Is The Lawn Dormant or Burned?

In case you missed it, I made a video on Sunday (Fertilizing In Hot Weather - Will It BURN The Lawn?) - talking about granular fertilizers and their potential to burn the lawn. I also talked a bit about our new summer, Freedom Fertilizer.

I have decided to talk about this subject a bit more because I’m seeing quite a few questions about it since summer is here now.

Some Lawns Are Dormant

It’s been dry and hot for several weeks if not months in some parts of the country. I remember John Perry talking about how dry the winter was in Utah - very low snow signalled a water deficit even before the spring broke.

I’ve also heard from guys on the other side of the country in Maine talking about them being down on rain and running an extremely dry spring so far. (first day of summer is June 20, FYI)

Here is Brian K from our Facebook group - he is in Michigan - another super dry place this year.

Brian has obviously been keeping up with his irrigation and it shows, but look at that neighboring lawn there. That is probably what 90% of the lawns in his area look like right now. It’s probably this way for many of you in other areas of the country. It could even be your lawn!

And since we are here - look at Brian’s front lawn view:

Brain is a complete savage dominating like that. He has the only green lawn on the street and it’s not just green, it’s double dark green! I’m so proud!

It’s Not Burnt

Here is my blog post from a month ago called "Lawns Need Water - Watering Plans Start Now" - where I warned about the coming water deficit. Now we are here - the days are longer and the temps are higher - no rain help. Lawns are suffering.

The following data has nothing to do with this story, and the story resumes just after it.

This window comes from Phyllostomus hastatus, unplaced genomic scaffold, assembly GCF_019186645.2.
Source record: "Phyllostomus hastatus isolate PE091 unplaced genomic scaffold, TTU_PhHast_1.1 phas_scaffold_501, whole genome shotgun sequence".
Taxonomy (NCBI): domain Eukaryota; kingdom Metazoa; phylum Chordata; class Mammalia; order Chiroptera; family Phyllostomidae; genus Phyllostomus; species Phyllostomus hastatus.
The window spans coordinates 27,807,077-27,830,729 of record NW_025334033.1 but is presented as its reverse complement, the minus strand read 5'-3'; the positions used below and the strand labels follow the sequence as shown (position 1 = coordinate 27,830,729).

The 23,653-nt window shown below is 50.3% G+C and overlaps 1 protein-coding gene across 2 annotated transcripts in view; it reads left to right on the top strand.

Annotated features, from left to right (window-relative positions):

If that’s you, and your lawn has gone into dormancy, first off, please know, it isn’t burnt! I was actually talking to some folks at a conference in St Pete Beach earlier today and reminiscing back to my Chicago TruGreen days thinking about the calls we would get from customers during these hot dry spells:

Customer: “TruGreen you burnt my lawn!”

Allyn from Trugreen: “Mr Jones, have you been able to keep up with the watering schedule we talked about?”

Customer: “No, I work.”

Allyn from Trugreen: “I know it’s challenging for sure. I track these things carefully, and it’s been 90 degrees outside for days and we are without rain for over two weeks. Your lawn has just gone dormant which is a normal reaction to this type of stress. It’s not burnt and will start to green back up once mild temps prevail and it also gets adequate moisture from rainfall or irrigation.”

Customer: “I don’t believe you, it’s brown, you burnt it, you owe me a new lawn.”

I am not kidding you folks, these conversations happened multiple times per week with customers in the Chicago suburbs where I worked.

People see a brown lawn and they automatically think it’s burnt.

How To Recover A Dormant Lawn

No matter what your grass type, if you want to bring your lawn out of dormancy in summer, you will want to get prepared with a solid irrigation plan.

You literally have to “water your way out” of dormancy. Learn what it takes to get down ½” of water with your system, either manual hose dragging or in ground irrigation system. Once you have a solid watering plan set up, then you can make your move.

Warm season lawns (St Augustine, bermuda, zoysia, centipede and Bahiiiiiaaa!) your grass will come out of dormancy much quicker and easier because this is it’s primary growth time.

Since this is the time with warm season turf naturally starts to run, it will more readily leap out slumber and start growing and spreading once it gets water.

The best way to bring it out is to give it two waterings on the very first day, one in the morning, and another in the afternoon, ½” each time. This is the lawn’s wakeup call.

“Will watering the lawn in the afternoon sun burn it?”
Find the answer here: (timestamped)

Now, for the 5 days following you want to water every single morning, ½” of water. This 5 days of straight watering is you reassuring the lawn that it’s ok to wake up and that you (or rain) will be providing plenty of water going forward. After 6 straight days of watering (the initial day plus 5) your lawn will believe you and will have begun to green up again.